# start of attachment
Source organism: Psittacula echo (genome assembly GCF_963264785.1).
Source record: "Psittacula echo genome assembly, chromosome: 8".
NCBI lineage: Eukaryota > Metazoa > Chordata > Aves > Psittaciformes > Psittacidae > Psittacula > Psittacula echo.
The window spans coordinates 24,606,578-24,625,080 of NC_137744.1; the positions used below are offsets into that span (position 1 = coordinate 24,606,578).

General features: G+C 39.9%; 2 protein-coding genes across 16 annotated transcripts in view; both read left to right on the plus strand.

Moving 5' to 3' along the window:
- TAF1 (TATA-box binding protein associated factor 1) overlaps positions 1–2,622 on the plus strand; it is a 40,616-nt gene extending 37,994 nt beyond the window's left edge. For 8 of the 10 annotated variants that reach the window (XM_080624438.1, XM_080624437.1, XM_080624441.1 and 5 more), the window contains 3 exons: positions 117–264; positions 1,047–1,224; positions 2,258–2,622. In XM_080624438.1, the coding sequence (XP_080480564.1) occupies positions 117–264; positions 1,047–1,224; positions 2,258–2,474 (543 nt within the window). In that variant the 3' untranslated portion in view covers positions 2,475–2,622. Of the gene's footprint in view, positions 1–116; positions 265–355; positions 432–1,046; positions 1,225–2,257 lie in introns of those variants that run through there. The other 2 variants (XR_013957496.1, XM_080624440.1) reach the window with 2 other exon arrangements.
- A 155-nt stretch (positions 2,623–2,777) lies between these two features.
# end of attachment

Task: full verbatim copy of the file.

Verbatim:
Source organism: Psittacula echo (genome assembly GCF_963264785.1).
Source record: "Psittacula echo genome assembly, chromosome: 8".
NCBI lineage: Eukaryota > Metazoa > Chordata > Aves > Psittaciformes > Psittacidae > Psittacula > Psittacula echo.
The window spans coordinates 24,606,578-24,625,080 of NC_137744.1; the positions used below are offsets into that span (position 1 = coordinate 24,606,578).

General features: G+C 39.9%; 2 protein-coding genes across 16 annotated transcripts in view; both read left to right on the plus strand.

Moving 5' to 3' along the window:
- TAF1 (TATA-box binding protein associated factor 1) overlaps positions 1–2,622 on the plus strand; it is a 40,616-nt gene extending 37,994 nt beyond the window's left edge. For 8 of the 10 annotated variants that reach the window (XM_080624438.1, XM_080624437.1, XM_080624441.1 and 5 more), the window contains 3 exons: positions 117–264; positions 1,047–1,224; positions 2,258–2,622. In XM_080624438.1, the coding sequence (XP_080480564.1) occupies positions 117–264; positions 1,047–1,224; positions 2,258–2,474 (543 nt within the window). In that variant the 3' untranslated portion in view covers positions 2,475–2,622. Of the gene's footprint in view, positions 1–116; positions 265–355; positions 432–1,046; positions 1,225–2,257 lie in introns of those variants that run through there. The other 2 variants (XR_013957496.1, XM_080624440.1) reach the window with 2 other exon arrangements.
- A 155-nt stretch (positions 2,623–2,777) lies between these two features.